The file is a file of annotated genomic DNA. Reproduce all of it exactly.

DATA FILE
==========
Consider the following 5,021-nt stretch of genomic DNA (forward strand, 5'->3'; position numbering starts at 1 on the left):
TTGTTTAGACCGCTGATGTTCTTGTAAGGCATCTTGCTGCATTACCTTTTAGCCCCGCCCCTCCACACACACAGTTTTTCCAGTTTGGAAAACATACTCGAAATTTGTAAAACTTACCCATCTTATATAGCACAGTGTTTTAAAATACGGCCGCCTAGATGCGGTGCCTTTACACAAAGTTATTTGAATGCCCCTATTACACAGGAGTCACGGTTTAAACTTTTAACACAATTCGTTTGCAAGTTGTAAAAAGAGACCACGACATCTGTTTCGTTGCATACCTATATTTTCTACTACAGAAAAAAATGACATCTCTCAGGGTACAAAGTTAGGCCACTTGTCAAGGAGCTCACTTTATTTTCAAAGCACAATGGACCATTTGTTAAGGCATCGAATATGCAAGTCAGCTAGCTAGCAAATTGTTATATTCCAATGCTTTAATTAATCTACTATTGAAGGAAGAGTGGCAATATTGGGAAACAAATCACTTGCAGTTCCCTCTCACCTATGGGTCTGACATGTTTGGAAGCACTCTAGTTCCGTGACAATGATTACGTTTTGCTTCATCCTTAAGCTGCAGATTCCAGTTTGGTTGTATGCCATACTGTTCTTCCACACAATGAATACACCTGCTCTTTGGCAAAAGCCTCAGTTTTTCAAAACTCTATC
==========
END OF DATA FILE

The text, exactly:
Consider the following 5,021-nt stretch of genomic DNA (forward strand, 5'->3'; position numbering starts at 1 on the left):
TTGTTTAGACCGCTGATGTTCTTGTAAGGCATCTTGCTGCATTACCTTTTAGCCCCGCCCCTCCACACACACAGTTTTTCCAGTTTGGAAAACATACTCGAAATTTGTAAAACTTACCCATCTTATATAGCACAGTGTTTTAAAATACGGCCGCCTAGATGCGGTGCCTTTACACAAAGTTATTTGAATGCCCCTATTACACAGGAGTCACGGTTTAAACTTTTAACACAATTCGTTTGCAAGTTGTAAAAAGAGACCACGACATCTGTTTCGTTGCATACCTATATTTTCTACTACAGAAAAAAATGACATCTCTCAGGGTACAAAGTTAGGCCACTTGTCAAGGAGCTCACTTTATTTTCAAAGCACAATGGACCATTTGTTAAGGCATCGAATATGCAAGTCAGCTAGCTAGCAAATTGTTATATTCCAATGCTTTAATTAATCTACTATTGAAGGAAGAGTGGCAATATTGGGAAACAAATCACTTGCAGTTCCCTCTCACCTATGGGTCTGACATGTTTGGAAGCACTCTAGTTCCGTGACAATGATTACGTTTTGCTTCATCCTTAAGCTGCAGATTCCAGTTTGGTTGTATGCCATACTGTTCTTCCACACAATGAATACACCTGCTCTTTGGCAAAAGCCTCAGTTTTTCAAAACTCTATC